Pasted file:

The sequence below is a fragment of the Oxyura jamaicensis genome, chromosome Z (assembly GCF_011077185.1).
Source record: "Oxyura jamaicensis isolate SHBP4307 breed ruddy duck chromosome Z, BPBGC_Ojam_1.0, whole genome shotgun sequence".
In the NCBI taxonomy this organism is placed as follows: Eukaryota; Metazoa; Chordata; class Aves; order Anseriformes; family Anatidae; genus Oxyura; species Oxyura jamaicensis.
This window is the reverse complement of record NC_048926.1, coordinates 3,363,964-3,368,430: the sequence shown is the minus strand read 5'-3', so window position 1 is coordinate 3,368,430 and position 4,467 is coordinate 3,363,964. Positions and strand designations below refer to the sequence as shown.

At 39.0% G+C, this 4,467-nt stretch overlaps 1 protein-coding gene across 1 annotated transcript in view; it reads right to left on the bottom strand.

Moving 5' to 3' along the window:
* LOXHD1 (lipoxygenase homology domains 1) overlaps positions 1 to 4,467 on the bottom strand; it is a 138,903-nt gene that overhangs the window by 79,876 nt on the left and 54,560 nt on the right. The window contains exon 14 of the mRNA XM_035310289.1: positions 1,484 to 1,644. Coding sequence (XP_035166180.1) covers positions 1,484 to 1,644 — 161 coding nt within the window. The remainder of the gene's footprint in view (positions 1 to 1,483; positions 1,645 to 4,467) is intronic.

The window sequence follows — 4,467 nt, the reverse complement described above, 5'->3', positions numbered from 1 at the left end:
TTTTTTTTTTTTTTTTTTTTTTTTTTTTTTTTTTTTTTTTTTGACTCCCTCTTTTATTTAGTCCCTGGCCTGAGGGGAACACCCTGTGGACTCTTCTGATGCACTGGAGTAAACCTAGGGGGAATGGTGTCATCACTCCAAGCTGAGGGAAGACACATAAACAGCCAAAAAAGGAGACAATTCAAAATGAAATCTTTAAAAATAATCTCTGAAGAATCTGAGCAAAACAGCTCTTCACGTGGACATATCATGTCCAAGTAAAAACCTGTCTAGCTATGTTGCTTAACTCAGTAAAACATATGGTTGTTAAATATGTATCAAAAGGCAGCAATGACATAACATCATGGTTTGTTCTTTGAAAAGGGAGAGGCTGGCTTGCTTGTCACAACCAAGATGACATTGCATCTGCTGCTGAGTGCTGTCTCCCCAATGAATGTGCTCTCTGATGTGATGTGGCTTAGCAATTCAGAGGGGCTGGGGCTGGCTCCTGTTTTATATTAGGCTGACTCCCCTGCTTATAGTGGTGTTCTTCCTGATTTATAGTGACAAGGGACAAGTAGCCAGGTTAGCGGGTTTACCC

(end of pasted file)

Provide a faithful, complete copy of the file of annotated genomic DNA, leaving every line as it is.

The sequence below is a fragment of the Oxyura jamaicensis genome, chromosome Z (assembly GCF_011077185.1).
Source record: "Oxyura jamaicensis isolate SHBP4307 breed ruddy duck chromosome Z, BPBGC_Ojam_1.0, whole genome shotgun sequence".
In the NCBI taxonomy this organism is placed as follows: Eukaryota; Metazoa; Chordata; class Aves; order Anseriformes; family Anatidae; genus Oxyura; species Oxyura jamaicensis.
This window is the reverse complement of record NC_048926.1, coordinates 3,363,964-3,368,430: the sequence shown is the minus strand read 5'-3', so window position 1 is coordinate 3,368,430 and position 4,467 is coordinate 3,363,964. Positions and strand designations below refer to the sequence as shown.

At 39.0% G+C, this 4,467-nt stretch overlaps 1 protein-coding gene across 1 annotated transcript in view; it reads right to left on the bottom strand.

Moving 5' to 3' along the window:
* LOXHD1 (lipoxygenase homology domains 1) overlaps positions 1 to 4,467 on the bottom strand; it is a 138,903-nt gene that overhangs the window by 79,876 nt on the left and 54,560 nt on the right. The window contains exon 14 of the mRNA XM_035310289.1: positions 1,484 to 1,644. Coding sequence (XP_035166180.1) covers positions 1,484 to 1,644 — 161 coding nt within the window. The remainder of the gene's footprint in view (positions 1 to 1,483; positions 1,645 to 4,467) is intronic.

The window sequence follows — 4,467 nt, the reverse complement described above, 5'->3', positions numbered from 1 at the left end:
TTTTTTTTTTTTTTTTTTTTTTTTTTTTTTTTTTTTTTTTTTGACTCCCTCTTTTATTTAGTCCCTGGCCTGAGGGGAACACCCTGTGGACTCTTCTGATGCACTGGAGTAAACCTAGGGGGAATGGTGTCATCACTCCAAGCTGAGGGAAGACACATAAACAGCCAAAAAAGGAGACAATTCAAAATGAAATCTTTAAAAATAATCTCTGAAGAATCTGAGCAAAACAGCTCTTCACGTGGACATATCATGTCCAAGTAAAAACCTGTCTAGCTATGTTGCTTAACTCAGTAAAACATATGGTTGTTAAATATGTATCAAAAGGCAGCAATGACATAACATCATGGTTTGTTCTTTGAAAAGGGAGAGGCTGGCTTGCTTGTCACAACCAAGATGACATTGCATCTGCTGCTGAGTGCTGTCTCCCCAATGAATGTGCTCTCTGATGTGATGTGGCTTAGCAATTCAGAGGGGCTGGGGCTGGCTCCTGTTTTATATTAGGCTGACTCCCCTGCTTATAGTGGTGTTCTTCCTGATTTATAGTGACAAGGGACAAGTAGCCAGGTTAGCGGGTTTACCC